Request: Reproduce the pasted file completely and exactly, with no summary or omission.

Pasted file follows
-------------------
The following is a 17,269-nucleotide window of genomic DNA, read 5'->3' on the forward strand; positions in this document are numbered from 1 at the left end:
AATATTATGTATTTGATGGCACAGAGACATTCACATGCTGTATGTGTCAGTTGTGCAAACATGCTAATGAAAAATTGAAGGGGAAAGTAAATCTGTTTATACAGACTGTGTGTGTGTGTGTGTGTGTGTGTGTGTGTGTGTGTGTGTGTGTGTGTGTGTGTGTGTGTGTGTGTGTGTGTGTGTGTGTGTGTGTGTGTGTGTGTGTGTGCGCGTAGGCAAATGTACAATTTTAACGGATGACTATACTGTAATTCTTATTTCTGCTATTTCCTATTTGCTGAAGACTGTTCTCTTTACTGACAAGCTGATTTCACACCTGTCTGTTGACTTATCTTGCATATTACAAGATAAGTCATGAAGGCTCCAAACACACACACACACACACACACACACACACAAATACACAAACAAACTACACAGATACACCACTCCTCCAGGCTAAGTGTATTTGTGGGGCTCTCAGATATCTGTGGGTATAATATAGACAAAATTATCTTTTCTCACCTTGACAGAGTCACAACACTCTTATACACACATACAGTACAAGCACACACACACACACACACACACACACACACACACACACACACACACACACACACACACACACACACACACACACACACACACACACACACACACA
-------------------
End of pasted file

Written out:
The following is a 17,269-nucleotide window of genomic DNA, read 5'->3' on the forward strand; positions in this document are numbered from 1 at the left end:
AATATTATGTATTTGATGGCACAGAGACATTCACATGCTGTATGTGTCAGTTGTGCAAACATGCTAATGAAAAATTGAAGGGGAAAGTAAATCTGTTTATACAGACTGTGTGTGTGTGTGTGTGTGTGTGTGTGTGTGTGTGTGTGTGTGTGTGTGTGTGTGTGTGTGTGTGTGTGTGTGTGTGTGTGTGTGTGTGTGTGTGTGTGTGCGCGTAGGCAAATGTACAATTTTAACGGATGACTATACTGTAATTCTTATTTCTGCTATTTCCTATTTGCTGAAGACTGTTCTCTTTACTGACAAGCTGATTTCACACCTGTCTGTTGACTTATCTTGCATATTACAAGATAAGTCATGAAGGCTCCAAACACACACACACACACACACACACACACACAAATACACAAACAAACTACACAGATACACCACTCCTCCAGGCTAAGTGTATTTGTGGGGCTCTCAGATATCTGTGGGTATAATATAGACAAAATTATCTTTTCTCACCTTGACAGAGTCACAACACTCTTATACACACATACAGTACAAGCACACACACACACACACACACACACACACACACACACACACACACACACACACACACACACACACACACACACACACACACACACACACACACACA